68 Although, as Gleeson CJ observed in Berbatis Holdings there is a risk that categories, adopted as a convenient method of exposition of an underlying principle, might be misunderstood, and come to supplant the principle, the categories referred to in Samton Holdings serve to illustrate the extent to which the special disability relied upon by Zhou in the present case falls outside those considered in earlier case-law. [17]; [18]

69 That is not to say that relevant special disability for the purposes of the equitable doctrine should be “boxed” into defined categories. As French J (as he then was) explained in ACCC v C G Berbatis Holdings Pty Ltd:

Australian case law has been concerned about unconscionable conduct within the framework of specific doctrines identifying particular classes of conduct albeit their boundaries tend to be blurred by the generality of the notion of unconscionability in equitable doctrine. One such class of conduct is the unconscientious exploitation by one person of the serious disadvantage of another to secure the disposition of property or the assumption of contractual or other obligations by the weaker party. The kind of disadvantage which will attract equity's intervention in such cases may have many faces. Their variety is so great that they elude satisfactory classification - Blomley v Ryan [1954] HCA 79; (1956) 99 CLR 362 at 405 (Fullagar J). [19]

70 Deane J also referred to the approach of Fullagar J in Blomley v Ryan in the following passage in Commercial Bank of Australia Ltd v Amadio:

The adverse circumstances which may constitute a special disability for the purposes of the principles relating to relief against unconscionable dealing may take a wide variety of forms and are not susceptible to being comprehensively catalogues. In Blomley v Ryan (1956) 99 CLR, at p 405 , Fullagar J. listed some examples of such disability: "poverty or need of any kind, sickness, age, sex, infirmity of body or mind, drunkenness, illiteracy or lack of education, lack of assistance or explanation where assistance or explanation is necessary". As Fullagar J. remarked, the common characteristic of such adverse circumstances "seems to be that they have the effect of placing one party at a serious disadvantage vis-a-vis the other. [20]

71 Thus the kinds of special disability which may invoke the equitable principles giving rise to relief against unconscionable dealing may take a wide variety of forms. They may, for example, include a “cultural disability” where a person is placed in a weakened position with regard to the other in a transaction by reason of being subject to cultural constraints enforced by social sanction if the transaction is not proceeded with. Such a person may well be placed in the position of being denied the capacity to make a worthwhile personal decision about the matter, such that, if the circumstances are known to the stronger party and unconscientious advantage is taken of the position, equity may well step in to provide relief.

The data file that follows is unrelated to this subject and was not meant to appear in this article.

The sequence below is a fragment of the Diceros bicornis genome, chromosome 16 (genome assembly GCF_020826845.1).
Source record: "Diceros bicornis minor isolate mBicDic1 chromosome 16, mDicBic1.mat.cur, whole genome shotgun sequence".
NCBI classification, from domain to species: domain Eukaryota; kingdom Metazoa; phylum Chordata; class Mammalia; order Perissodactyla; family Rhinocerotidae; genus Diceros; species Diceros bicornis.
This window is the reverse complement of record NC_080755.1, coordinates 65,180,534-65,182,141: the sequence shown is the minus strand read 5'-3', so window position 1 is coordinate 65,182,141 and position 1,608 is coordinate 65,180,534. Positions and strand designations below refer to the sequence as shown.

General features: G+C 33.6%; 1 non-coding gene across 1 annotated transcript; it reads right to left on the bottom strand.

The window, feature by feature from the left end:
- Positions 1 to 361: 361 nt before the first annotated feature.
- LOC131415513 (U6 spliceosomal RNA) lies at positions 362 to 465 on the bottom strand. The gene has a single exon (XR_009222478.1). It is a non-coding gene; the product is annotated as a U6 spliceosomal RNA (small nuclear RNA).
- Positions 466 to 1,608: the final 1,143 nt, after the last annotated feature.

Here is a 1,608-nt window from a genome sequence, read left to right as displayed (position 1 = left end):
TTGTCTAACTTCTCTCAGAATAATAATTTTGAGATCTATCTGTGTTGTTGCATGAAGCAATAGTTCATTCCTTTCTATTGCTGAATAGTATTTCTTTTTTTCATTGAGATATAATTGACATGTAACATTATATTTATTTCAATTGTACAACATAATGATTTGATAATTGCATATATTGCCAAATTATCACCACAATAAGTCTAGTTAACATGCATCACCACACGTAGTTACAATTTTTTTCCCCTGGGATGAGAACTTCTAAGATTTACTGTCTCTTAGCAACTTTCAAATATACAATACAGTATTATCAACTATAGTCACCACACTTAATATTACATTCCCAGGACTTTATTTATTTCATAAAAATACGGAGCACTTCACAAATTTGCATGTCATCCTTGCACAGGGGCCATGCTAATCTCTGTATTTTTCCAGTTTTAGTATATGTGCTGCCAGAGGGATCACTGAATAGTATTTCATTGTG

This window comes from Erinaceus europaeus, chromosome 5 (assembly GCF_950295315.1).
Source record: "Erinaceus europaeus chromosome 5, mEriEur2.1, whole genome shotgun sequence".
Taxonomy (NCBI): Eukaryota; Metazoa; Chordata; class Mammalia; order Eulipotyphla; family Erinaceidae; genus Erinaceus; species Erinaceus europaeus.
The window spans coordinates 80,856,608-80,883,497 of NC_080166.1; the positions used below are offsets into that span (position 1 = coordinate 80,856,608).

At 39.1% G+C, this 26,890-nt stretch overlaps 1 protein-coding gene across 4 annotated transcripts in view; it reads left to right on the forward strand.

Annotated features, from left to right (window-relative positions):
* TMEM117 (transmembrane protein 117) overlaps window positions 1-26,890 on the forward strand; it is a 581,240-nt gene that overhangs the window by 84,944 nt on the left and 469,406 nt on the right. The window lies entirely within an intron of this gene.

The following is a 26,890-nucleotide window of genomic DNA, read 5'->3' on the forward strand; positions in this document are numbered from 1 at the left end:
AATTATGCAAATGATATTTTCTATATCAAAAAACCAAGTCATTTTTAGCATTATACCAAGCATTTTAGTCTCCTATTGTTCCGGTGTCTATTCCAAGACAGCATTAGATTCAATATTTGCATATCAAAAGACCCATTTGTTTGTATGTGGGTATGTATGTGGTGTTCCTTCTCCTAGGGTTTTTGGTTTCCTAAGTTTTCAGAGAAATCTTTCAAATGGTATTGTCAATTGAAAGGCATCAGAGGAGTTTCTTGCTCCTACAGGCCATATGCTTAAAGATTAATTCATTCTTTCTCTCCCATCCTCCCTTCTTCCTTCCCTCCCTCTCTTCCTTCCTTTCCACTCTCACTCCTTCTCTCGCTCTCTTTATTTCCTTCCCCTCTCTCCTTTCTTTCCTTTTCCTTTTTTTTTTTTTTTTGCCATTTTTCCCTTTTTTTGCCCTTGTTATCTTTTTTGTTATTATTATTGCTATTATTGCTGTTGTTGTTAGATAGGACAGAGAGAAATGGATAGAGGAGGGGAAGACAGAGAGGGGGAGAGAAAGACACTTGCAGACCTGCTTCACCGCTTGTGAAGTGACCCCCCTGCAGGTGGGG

72 Nevertheless, as also observed by French J in Berbatis, in quoting from Dietrich, Restitution: A New Perspective:

... the question of whether someone has acted unconscionably does not roam at large. Randomly asking whether people have behaved ‘unconscionably’ would be quite a meaningless exercise. Instead, such a question is asked only after certain specific requirements have been met. [21]

73 The present case differs from the usual in this area in the following respects:

(a) the complainant, Zhou, as has been found, suffered from no special disability in the constitutional sense, that is, deriving from his lack of understanding of the English language or other circumstances peculiar to himself; and

(b) he did not suffer from any special disadvantage which could be described as “situational”: that is, deriving from particular features of a relationship between actors in the transaction. The fact is that Zhou and Kousal had no prior relationship of any kind, had no knowledge of each other and did not deal with each other in the transaction. The sale of Zhou’s Property was undertaken by the Sheriff purportedly in the exercise of his statutory duty. This was not a transaction to which Zhou was a party.

74 What is sought to be advanced on behalf of Zhou is that he suffered a special disadvantage arising from the fact that his Property was the subject of a compulsory sale by the Sheriff.

75 However, I do not regard this as a special disability in the relevant sense. Zhou’s will was not overborne to the extent that it was not independent or voluntary by anything other than the operation of the law. He was not in any position to make a judgment as to what was in his best interests, simply because, by reason of the enforced sale of his Property under the Sheriff Act, he was deprived by force of law of the opportunity to do so. He was not placed at a serious disadvantage vis-à-vis the other party by anything other than operation of the law.